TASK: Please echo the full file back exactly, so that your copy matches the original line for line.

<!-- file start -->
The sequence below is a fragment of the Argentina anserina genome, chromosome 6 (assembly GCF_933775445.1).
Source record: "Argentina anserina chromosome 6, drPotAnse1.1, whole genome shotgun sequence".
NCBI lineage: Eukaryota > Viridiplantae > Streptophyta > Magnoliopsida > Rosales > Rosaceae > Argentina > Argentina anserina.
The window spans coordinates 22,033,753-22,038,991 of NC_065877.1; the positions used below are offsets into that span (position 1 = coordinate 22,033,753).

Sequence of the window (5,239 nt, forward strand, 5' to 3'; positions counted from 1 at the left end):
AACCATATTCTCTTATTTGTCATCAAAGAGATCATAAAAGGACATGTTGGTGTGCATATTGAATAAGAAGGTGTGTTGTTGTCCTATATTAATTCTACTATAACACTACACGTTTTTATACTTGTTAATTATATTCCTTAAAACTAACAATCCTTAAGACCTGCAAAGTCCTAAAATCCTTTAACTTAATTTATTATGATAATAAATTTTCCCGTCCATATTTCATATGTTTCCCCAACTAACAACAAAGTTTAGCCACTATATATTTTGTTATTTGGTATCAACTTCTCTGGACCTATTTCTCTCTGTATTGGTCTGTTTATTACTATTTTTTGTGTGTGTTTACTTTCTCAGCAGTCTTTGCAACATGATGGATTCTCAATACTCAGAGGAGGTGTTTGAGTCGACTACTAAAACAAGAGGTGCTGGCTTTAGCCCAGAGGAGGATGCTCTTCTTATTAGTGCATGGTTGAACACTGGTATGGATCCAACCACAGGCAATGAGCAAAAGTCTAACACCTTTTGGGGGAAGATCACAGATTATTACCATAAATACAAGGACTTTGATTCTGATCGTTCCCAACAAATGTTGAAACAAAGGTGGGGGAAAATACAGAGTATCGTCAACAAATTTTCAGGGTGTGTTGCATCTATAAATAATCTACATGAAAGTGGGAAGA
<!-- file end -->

The sequence below is a fragment of the Argentina anserina genome, chromosome 6 (assembly GCF_933775445.1).
Source record: "Argentina anserina chromosome 6, drPotAnse1.1, whole genome shotgun sequence".
NCBI lineage: Eukaryota > Viridiplantae > Streptophyta > Magnoliopsida > Rosales > Rosaceae > Argentina > Argentina anserina.
The window spans coordinates 22,033,753-22,038,991 of NC_065877.1; the positions used below are offsets into that span (position 1 = coordinate 22,033,753).

Sequence of the window (5,239 nt, forward strand, 5' to 3'; positions counted from 1 at the left end):
AACCATATTCTCTTATTTGTCATCAAAGAGATCATAAAAGGACATGTTGGTGTGCATATTGAATAAGAAGGTGTGTTGTTGTCCTATATTAATTCTACTATAACACTACACGTTTTTATACTTGTTAATTATATTCCTTAAAACTAACAATCCTTAAGACCTGCAAAGTCCTAAAATCCTTTAACTTAATTTATTATGATAATAAATTTTCCCGTCCATATTTCATATGTTTCCCCAACTAACAACAAAGTTTAGCCACTATATATTTTGTTATTTGGTATCAACTTCTCTGGACCTATTTCTCTCTGTATTGGTCTGTTTATTACTATTTTTTGTGTGTGTTTACTTTCTCAGCAGTCTTTGCAACATGATGGATTCTCAATACTCAGAGGAGGTGTTTGAGTCGACTACTAAAACAAGAGGTGCTGGCTTTAGCCCAGAGGAGGATGCTCTTCTTATTAGTGCATGGTTGAACACTGGTATGGATCCAACCACAGGCAATGAGCAAAAGTCTAACACCTTTTGGGGGAAGATCACAGATTATTACCATAAATACAAGGACTTTGATTCTGATCGTTCCCAACAAATGTTGAAACAAAGGTGGGGGAAAATACAGAGTATCGTCAACAAATTTTCAGGGTGTGTTGCATCTATAAATAATCTACATGAAAGTGGGAAGA